Our overarching objectives were to make group work more successful for everyone involved, to provide an opportunity for our students to show that collaboration is worthwhile - and maybe even fun! - and hopefully see some great results in the form of critical thought, problem solving and mentorship. The first step to creating a successful collaborative activity for students actually had nothing to do with the students at all. First, the teachers had to come together. It takes a willing and enthusiastic group of teachers as well as a supportive admin team to make a project like this happen. From the PD group who first brainstormed the idea, to the subject teachers who jumped on board and volunteered their classes to participate, to the admin who approved the ‘in-school’ field trip and admin staff who blocked out time and space for those classes to come together, this was truly a collaborative effort. Not just on a practical level, but because collaboration between teachers is important and necessary as it reinforces the impact of modelling the kind of engagement we ask of, and expect from, our students.The activity we came up with paired students from our grade 10 Civics, grade 12 World Issues and grade 12 Accounting classes. It asked students to consider an authentic scenario geared towards mass transit, sustainability, politics, and money; two commuter communities in Halton connected by one rail line.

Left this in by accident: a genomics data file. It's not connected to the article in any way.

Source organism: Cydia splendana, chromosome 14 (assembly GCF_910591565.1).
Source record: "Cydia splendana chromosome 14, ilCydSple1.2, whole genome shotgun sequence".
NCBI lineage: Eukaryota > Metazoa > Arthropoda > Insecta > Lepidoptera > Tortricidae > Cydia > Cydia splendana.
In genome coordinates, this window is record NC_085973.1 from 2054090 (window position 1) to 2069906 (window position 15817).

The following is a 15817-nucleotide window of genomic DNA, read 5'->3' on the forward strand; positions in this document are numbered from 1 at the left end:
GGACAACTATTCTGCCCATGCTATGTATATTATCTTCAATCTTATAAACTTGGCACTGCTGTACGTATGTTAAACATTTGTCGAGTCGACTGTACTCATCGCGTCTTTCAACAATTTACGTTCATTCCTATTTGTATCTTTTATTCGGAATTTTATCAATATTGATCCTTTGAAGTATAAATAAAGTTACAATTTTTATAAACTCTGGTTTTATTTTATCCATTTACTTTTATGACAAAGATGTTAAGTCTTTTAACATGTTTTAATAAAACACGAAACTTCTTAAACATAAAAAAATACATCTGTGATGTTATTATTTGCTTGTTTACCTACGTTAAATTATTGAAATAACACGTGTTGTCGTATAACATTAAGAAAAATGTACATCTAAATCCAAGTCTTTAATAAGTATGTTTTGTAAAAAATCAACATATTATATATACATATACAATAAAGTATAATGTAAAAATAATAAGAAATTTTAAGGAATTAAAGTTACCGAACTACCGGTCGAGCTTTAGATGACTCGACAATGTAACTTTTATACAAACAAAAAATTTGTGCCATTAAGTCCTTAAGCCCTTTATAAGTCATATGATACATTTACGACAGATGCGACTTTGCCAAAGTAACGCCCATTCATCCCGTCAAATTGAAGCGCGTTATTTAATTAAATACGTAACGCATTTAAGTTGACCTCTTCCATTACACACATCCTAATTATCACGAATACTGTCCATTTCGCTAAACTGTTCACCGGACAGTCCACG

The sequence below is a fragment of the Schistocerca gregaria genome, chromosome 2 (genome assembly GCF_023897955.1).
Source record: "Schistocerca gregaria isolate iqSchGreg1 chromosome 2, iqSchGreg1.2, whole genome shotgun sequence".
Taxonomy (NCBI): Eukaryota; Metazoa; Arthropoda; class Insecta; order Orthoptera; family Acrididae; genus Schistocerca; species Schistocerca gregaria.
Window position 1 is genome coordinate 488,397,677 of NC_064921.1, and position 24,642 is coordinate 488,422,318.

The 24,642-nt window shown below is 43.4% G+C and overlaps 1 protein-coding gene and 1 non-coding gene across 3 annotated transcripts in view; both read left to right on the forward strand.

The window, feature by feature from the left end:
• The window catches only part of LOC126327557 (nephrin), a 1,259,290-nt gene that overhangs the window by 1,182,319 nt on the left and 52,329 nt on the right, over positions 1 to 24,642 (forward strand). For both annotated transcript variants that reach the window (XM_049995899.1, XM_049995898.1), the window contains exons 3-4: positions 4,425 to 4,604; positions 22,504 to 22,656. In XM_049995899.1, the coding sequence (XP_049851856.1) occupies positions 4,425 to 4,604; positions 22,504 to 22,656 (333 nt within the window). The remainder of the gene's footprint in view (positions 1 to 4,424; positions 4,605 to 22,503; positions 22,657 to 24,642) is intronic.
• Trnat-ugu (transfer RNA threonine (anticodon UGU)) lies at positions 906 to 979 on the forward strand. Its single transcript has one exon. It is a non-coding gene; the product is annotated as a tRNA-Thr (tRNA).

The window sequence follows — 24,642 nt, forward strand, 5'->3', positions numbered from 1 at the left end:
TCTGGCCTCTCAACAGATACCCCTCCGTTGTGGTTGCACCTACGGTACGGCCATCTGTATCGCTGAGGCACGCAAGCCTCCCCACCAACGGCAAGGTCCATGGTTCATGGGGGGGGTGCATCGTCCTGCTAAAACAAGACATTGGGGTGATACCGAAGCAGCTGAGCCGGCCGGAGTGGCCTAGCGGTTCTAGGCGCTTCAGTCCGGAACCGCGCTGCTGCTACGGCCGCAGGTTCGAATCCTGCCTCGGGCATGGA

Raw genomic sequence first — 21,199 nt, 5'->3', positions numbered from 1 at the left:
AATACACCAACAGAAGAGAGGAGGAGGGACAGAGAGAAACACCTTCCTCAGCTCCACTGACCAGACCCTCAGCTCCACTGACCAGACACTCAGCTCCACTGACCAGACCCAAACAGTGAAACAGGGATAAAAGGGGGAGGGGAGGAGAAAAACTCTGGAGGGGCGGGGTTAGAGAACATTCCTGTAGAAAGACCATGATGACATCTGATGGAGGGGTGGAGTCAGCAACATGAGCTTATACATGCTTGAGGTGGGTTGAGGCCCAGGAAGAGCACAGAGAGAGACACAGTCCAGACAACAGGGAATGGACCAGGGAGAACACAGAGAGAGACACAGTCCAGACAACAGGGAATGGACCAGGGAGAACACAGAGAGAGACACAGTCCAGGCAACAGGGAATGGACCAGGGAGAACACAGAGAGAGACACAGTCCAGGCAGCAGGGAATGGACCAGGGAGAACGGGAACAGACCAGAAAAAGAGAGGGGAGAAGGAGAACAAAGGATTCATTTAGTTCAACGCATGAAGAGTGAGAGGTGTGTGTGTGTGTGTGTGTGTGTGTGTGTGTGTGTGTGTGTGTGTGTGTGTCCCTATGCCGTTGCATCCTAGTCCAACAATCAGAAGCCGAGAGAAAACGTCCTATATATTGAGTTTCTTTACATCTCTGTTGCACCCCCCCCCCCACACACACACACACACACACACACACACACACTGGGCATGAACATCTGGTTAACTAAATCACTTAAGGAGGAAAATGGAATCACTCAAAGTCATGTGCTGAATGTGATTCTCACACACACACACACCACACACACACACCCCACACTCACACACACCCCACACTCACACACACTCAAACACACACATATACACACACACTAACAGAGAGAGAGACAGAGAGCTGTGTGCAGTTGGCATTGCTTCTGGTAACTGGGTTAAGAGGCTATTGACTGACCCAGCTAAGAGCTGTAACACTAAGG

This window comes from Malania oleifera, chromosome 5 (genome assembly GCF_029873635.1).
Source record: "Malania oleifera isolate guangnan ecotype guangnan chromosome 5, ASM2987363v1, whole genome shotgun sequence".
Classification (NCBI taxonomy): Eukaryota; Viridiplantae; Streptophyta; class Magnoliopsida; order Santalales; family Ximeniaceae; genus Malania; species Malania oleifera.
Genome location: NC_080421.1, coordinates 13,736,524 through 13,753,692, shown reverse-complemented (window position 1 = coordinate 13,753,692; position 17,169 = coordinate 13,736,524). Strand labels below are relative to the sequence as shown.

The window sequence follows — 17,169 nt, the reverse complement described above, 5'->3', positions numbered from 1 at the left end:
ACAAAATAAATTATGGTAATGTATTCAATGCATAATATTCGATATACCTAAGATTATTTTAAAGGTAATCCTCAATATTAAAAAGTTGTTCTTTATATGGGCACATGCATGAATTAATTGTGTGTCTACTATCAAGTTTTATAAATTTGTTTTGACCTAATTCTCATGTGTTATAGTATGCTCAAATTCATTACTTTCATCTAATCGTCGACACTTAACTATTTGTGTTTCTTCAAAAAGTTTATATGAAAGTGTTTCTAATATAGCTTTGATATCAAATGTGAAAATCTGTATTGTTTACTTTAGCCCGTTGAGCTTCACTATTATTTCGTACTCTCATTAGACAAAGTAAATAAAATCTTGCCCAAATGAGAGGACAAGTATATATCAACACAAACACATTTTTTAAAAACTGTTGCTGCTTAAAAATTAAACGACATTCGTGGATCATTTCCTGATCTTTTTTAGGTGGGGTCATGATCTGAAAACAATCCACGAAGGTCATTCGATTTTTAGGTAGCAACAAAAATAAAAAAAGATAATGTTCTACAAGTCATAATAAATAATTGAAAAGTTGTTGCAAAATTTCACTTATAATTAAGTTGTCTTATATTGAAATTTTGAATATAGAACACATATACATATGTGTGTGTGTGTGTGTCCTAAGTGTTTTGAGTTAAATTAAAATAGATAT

The students were placed in groups of 3-4, with at least one student from each subject per group and were given two full class periods over the course of one morning to decide on the impact (both positive and negative, and on a variety of different factors/criteria) that moving forward with this proposal would have. From there, they were on their own. They had to assume roles (financial analysts, urban planners, city councillors, etc.), and work together to determine the solution that would work best for all interested stakeholders. At the end of the morning, they were asked to upload a final product to the activity’s Google Classroom that summarized their research and showcased their final decision on the proposal, as well as to reflect on their experience.
The activity was not only created to connect students from different curriculum areas, but also to connect students from different grades and pathways. It was designed as a way to both assess our students ability to collaborate and their ability to solve a problem based on their previous learning.